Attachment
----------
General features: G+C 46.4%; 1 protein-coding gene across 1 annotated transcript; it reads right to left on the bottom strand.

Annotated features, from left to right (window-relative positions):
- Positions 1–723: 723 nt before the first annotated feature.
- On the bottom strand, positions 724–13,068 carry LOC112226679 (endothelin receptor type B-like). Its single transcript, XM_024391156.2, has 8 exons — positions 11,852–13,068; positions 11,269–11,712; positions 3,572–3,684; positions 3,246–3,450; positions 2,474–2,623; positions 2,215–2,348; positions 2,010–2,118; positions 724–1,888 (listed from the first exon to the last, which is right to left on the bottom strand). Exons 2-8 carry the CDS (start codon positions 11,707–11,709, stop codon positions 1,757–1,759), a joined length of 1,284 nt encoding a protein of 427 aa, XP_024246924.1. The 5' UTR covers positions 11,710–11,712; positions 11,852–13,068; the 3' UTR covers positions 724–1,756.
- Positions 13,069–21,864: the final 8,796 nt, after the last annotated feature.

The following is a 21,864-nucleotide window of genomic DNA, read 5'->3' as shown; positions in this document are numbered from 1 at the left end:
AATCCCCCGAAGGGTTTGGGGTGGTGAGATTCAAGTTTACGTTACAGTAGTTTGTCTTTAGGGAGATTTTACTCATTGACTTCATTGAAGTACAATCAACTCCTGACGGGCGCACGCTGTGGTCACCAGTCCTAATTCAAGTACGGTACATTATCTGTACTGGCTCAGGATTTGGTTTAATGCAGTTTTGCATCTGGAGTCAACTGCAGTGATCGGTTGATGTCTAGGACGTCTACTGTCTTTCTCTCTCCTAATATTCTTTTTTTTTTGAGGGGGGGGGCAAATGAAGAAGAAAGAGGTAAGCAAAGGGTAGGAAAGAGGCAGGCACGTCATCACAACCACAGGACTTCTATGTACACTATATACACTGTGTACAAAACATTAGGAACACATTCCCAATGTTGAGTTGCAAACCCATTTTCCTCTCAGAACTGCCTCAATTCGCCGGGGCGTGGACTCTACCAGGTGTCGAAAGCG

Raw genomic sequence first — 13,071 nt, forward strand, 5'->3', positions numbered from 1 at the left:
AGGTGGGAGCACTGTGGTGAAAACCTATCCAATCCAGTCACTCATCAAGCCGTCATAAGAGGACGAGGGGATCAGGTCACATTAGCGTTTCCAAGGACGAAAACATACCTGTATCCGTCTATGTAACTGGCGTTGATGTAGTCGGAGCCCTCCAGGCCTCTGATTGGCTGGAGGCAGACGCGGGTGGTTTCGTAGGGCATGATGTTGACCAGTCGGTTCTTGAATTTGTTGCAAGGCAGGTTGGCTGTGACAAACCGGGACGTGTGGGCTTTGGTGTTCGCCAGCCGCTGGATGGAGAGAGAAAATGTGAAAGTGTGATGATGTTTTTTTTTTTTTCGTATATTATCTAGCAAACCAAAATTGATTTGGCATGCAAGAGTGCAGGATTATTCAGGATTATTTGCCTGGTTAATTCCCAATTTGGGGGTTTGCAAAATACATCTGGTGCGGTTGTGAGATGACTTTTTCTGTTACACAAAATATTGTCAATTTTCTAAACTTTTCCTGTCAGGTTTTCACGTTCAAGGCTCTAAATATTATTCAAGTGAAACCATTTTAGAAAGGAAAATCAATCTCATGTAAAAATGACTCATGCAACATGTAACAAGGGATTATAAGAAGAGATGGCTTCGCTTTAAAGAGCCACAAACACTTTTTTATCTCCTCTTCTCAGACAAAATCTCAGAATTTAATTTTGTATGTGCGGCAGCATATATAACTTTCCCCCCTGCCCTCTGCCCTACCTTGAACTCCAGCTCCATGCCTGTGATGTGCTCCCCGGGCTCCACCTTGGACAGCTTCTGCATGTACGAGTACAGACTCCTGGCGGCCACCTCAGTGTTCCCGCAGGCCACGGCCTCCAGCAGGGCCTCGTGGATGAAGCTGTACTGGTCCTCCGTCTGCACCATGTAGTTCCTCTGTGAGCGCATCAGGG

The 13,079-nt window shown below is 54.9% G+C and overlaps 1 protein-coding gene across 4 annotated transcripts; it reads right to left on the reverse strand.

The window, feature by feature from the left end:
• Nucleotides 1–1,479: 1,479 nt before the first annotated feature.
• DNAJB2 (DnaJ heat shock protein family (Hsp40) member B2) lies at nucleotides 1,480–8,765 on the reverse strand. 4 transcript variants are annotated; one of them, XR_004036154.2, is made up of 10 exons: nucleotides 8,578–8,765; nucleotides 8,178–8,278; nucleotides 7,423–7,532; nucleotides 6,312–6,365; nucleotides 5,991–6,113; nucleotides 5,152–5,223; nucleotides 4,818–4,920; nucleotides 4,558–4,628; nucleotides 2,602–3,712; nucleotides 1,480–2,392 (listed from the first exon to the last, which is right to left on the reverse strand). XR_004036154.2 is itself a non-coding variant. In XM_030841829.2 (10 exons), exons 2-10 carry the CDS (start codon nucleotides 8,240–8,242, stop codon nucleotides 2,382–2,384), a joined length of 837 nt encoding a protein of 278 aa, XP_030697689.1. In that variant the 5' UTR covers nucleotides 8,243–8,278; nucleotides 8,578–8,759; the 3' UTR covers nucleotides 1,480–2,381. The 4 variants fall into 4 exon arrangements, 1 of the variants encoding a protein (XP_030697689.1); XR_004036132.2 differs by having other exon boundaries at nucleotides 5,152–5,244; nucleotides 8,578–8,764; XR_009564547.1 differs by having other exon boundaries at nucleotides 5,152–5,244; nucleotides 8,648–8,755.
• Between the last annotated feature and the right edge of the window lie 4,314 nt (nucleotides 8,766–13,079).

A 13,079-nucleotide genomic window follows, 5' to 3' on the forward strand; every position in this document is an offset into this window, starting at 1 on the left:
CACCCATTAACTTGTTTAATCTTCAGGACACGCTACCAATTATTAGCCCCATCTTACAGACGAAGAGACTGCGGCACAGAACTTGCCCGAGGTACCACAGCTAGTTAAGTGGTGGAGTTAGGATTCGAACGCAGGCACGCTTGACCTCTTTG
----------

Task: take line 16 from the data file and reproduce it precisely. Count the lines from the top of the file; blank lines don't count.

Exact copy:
CACCCATTAACTTGTTTAATCTTCAGGACACGCTACCAATTATTAGCCCCATCTTACAGACGAAGAGACTGCGGCACAGAACTTGCCCGAGGTACCACAGCTAGTTAAGTGGTGGAGTTAGGATTCGAACGCAGGCACGCTTGACCTCTTTG